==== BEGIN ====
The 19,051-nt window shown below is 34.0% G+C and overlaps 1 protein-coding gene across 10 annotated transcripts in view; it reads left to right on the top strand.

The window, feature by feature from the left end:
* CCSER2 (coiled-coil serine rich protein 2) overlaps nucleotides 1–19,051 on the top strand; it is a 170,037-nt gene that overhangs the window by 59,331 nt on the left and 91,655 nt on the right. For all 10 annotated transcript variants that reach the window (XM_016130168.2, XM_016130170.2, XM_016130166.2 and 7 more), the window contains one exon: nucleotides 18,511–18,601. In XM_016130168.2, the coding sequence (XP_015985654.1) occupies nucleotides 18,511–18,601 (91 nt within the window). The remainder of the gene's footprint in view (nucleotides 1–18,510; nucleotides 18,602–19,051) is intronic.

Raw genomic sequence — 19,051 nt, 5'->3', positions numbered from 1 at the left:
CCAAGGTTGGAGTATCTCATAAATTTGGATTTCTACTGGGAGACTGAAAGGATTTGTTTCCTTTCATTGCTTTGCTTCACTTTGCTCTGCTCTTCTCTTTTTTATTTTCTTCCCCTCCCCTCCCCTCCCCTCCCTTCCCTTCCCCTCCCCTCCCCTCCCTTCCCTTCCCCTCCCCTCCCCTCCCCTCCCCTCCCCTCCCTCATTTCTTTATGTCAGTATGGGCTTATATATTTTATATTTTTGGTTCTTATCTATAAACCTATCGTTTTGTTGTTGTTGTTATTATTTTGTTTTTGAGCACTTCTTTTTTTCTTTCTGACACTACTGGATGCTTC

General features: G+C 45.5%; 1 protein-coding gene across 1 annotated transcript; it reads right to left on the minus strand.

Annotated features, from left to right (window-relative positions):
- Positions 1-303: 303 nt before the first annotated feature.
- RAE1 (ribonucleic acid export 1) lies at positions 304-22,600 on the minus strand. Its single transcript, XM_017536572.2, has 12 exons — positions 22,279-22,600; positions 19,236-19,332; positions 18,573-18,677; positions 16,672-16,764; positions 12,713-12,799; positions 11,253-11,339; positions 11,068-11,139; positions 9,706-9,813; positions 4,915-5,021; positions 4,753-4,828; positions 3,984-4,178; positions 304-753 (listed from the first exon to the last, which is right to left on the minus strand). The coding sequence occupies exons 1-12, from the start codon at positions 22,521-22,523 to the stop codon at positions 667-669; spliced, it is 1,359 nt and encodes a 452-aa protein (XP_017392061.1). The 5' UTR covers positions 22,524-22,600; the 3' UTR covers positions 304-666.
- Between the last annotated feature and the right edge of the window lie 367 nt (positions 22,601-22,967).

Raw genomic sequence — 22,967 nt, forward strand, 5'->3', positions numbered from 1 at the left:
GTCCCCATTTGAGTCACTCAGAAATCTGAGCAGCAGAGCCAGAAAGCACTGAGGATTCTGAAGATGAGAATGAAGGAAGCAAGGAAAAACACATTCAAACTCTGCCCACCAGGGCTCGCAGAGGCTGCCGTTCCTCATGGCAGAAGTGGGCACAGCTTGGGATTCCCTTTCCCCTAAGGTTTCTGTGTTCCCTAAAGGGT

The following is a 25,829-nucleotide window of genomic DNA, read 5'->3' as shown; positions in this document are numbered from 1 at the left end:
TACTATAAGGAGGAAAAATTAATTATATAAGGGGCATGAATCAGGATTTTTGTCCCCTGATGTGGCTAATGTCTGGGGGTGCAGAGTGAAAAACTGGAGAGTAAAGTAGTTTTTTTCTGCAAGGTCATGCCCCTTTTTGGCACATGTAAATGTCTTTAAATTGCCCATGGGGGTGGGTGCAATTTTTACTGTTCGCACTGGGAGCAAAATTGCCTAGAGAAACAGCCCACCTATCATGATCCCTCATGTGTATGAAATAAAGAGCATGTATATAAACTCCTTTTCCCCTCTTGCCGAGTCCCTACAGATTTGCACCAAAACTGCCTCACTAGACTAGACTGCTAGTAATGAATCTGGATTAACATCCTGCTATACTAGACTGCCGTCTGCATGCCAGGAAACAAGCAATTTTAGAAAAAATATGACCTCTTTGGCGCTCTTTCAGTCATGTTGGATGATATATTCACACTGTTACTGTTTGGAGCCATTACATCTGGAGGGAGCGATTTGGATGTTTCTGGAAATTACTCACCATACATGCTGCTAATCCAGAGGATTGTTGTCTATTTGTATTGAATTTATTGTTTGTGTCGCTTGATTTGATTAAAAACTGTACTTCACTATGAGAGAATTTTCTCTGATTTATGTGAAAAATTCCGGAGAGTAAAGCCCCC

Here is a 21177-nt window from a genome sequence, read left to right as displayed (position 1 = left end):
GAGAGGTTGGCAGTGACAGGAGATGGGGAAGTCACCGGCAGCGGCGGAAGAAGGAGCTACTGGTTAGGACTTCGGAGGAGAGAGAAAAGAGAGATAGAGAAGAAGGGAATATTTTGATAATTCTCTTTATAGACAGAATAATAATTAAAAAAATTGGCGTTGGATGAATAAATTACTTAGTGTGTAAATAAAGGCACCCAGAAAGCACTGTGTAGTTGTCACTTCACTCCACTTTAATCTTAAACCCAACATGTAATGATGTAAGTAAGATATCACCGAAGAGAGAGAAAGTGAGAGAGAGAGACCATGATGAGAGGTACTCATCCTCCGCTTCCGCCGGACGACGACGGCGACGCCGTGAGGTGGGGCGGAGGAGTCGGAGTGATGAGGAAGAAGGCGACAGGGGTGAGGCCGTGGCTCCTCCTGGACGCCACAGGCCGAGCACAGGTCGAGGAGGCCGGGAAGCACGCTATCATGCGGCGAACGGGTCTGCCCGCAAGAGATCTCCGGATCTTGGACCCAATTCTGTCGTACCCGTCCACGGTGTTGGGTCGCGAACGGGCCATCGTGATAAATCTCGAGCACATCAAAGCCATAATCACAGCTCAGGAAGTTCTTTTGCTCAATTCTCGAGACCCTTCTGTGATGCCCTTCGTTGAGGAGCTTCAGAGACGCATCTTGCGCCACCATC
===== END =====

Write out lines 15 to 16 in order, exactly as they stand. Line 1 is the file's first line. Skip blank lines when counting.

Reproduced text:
Here is a 21177-nt window from a genome sequence, read left to right as displayed (position 1 = left end):
GAGAGGTTGGCAGTGACAGGAGATGGGGAAGTCACCGGCAGCGGCGGAAGAAGGAGCTACTGGTTAGGACTTCGGAGGAGAGAGAAAAGAGAGATAGAGAAGAAGGGAATATTTTGATAATTCTCTTTATAGACAGAATAATAATTAAAAAAATTGGCGTTGGATGAATAAATTACTTAGTGTGTAAATAAAGGCACCCAGAAAGCACTGTGTAGTTGTCACTTCACTCCACTTTAATCTTAAACCCAACATGTAATGATGTAAGTAAGATATCACCGAAGAGAGAGAAAGTGAGAGAGAGAGACCATGATGAGAGGTACTCATCCTCCGCTTCCGCCGGACGACGACGGCGACGCCGTGAGGTGGGGCGGAGGAGTCGGAGTGATGAGGAAGAAGGCGACAGGGGTGAGGCCGTGGCTCCTCCTGGACGCCACAGGCCGAGCACAGGTCGAGGAGGCCGGGAAGCACGCTATCATGCGGCGAACGGGTCTGCCCGCAAGAGATCTCCGGATCTTGGACCCAATTCTGTCGTACCCGTCCACGGTGTTGGGTCGCGAACGGGCCATCGTGATAAATCTCGAGCACATCAAAGCCATAATCACAGCTCAGGAAGTTCTTTTGCTCAATTCTCGAGACCCTTCTGTGATGCCCTTCGTTGAGGAGCTTCAGAGACGCATCTTGCGCCACCATC